Containing the Trump threat in Europe
By : Guy Verhofstadt
:: US President Donald Trump is clearly no leader of the free world. According to a new Pew Research Center study, he is deeply unpopular in most countries and has already done serious damage to America’s reputation.
Pew finds that three-quarters of the world has little or no confidence in Trump, whose favorability in most countries is now below that of George W. Bush when he left office. By that time, Bush had invaded Iraq and presided over the beginning of the 2008 global financial crisis. Even in neighboring Canada, just 22 percent of those surveyed expressed confidence in Trump.
Sentiment toward him is even more unfavorable in Western Europe. In Germany, only 6 percent of respondents think he is qualified to hold his current office, and 91 percent regard him as arrogant.
Similarly, 89 percent of respondents in the UK think Trump is arrogant, and only 50 percent still believe the US and UK have a special relationship now that he is in office. This may help explain why his scheduled state visit to the UK has been postponed indefinitely.
The countries where Trump has the most widespread support are Poland (73 percent see the US favorably) and Hungary (63 percent), which are both led by populist right-wing governments.
Poland’s defense minister has already described Trump’s planned visit to Warsaw this week as an “enormous event” and a “huge success” for the Law and Justice Party (PiS) government, which has continued to rage against the European Commission and alienate Poland’s European allies.
Under the PiS, Poland has been drifting steadily toward authoritarianism, and has become increasingly isolated within the EU. So it is unsurprising that Trump would want to visit the country. After all, he campaigned on a platform of “America first” nationalism, bet on the far-right French populist Marine Le Pen and applauded the outcome of the Brexit referendum, even musing that other countries should follow the UK out of the EU.
Given his track record, Trump will undoubtedly try to deepen the EU’s internal divisions by playing its eastern flank against its western members. The Hungarian and Polish governments are eager to advance their projects of “illiberal democracy.” We can expect to see Hungarian Prime Minister Viktor Orbán and Poland’s unelected de facto ruler Jarosław Kaczynski gladly indulge Trump’s bigotry; indeed, it will be music to their ears.
Trump’s simplistic, xenophobic rhetoric will find a sympathetic audience among Poles and Hungarians who fear large-scale immigration. In recent years, large swaths of Central and Eastern Europe’s electorates have been mobilized by populist rhetoric, and the region’s governments have refused to cooperate with the EU’s collective response to the refugee crisis.
Three-quarters of the world has little or no confidence in Trump, whose favorability in most countries is now below that of George W. Bush when he left office.
While polls suggest Western European electorates are coming back around to supporting continental integration and pro-European reformers, this positive mood has not yet reached Central and Eastern Europe, where suspicion toward the EU remains strong.
Unfortunately, the political environment in Central and Eastern Europe is ideal for populists who refuse to participate constructively in the European project. Given this, and the very real danger that other countries could pursue their own exit from the EU, Trump must not be allowed to exacerbate existing divisions.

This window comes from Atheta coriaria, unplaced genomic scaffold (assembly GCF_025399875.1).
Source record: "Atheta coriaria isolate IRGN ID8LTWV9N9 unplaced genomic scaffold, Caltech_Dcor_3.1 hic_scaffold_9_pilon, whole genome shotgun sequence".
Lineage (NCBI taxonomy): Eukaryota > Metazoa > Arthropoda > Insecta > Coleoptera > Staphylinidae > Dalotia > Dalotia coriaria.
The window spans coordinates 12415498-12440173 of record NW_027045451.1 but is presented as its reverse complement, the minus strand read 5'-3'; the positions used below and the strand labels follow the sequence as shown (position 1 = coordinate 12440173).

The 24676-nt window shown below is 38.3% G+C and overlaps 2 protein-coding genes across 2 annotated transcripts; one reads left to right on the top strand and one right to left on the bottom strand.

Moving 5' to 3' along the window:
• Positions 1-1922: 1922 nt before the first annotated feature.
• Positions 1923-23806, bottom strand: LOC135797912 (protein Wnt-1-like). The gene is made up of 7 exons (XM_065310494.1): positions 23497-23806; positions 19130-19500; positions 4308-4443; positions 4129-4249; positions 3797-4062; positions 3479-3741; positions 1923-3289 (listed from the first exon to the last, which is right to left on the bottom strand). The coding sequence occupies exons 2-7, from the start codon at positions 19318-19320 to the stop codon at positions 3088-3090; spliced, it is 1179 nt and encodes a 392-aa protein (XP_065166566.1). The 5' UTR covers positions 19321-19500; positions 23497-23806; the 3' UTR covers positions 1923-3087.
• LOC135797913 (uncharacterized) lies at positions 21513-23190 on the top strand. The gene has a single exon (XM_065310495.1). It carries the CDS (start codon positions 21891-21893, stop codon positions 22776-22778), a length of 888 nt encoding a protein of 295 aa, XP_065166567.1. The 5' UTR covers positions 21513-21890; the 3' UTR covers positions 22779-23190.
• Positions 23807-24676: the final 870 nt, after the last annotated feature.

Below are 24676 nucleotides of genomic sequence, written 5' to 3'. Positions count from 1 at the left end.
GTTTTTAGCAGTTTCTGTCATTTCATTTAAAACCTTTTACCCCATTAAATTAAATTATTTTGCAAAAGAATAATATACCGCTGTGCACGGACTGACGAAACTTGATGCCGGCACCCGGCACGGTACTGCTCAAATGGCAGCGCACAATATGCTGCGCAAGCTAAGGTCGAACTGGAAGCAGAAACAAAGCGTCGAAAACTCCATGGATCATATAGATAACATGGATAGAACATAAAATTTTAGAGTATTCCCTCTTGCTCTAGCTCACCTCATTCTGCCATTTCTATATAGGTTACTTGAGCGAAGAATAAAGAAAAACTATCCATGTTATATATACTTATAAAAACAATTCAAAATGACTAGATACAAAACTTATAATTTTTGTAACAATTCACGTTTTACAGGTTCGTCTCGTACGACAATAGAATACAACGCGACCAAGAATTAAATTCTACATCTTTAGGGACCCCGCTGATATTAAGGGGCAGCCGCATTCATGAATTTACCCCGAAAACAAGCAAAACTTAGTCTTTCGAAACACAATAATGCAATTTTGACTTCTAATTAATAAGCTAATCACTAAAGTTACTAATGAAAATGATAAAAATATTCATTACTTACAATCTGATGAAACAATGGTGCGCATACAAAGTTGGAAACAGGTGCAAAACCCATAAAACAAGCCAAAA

Central Europeans must understand that moving to Europe’s periphery will harm their own vital interests by undermining their ability to influence the future of the continent. It is up to these countries to seek a compromise that enables them to continue participating in and influencing common policies.
No one has more to gain from a divided Europe than Russian President Vladimir Putin, who has long sought to disrupt the EU by destabilizing countries on its eastern periphery. For this reason, the European Commission, the European Council and the French and German governments need to use all the means at their disposal to ensure the rule of law in Central and Eastern Europe is maintained.
At the same time, the European Commission and leading member-state governments should reach out to those in Central and Eastern European countries who still uphold and defend EU ideals. We need to change public opinion and build bridges in policy areas that are currently creating divisions, including migration, posted workers from one country to another within the EU, and energy policy.
With respect to the last of these issues, the EU urgently needs to create a true energy union to reduce its dependence on outside, increasingly hostile countries, not least Russia. And we should development a credible European Defense Union within NATO, which would strengthen cooperation across the EU and alleviate eastern member states’ security concerns.
Within the EU, there is room for compromise on all these issues. If we can find common ground, we can start to bring Central and Eastern European publics back on board. It is in no one’s interest except Putin’s to allow any EU member states to be pushed into a corner and potentially toward the door.
It is now up to Europe’s leaders and the Trump administration’s more responsible members, such as Defense Secretary James Mattis, to prevent the US president from harming the EU. To do otherwise would be to risk weakening the Western alliance, upon which global stability and order rests.
:: Guy Verhofstadt, a former Belgian prime minister, is president of the Alliance of Liberals and Democrats for Europe Group (ALDE) in the European Parliament and the author of “Europe’s Last Chance: Why the European States Must Form a More Perfect Union.”
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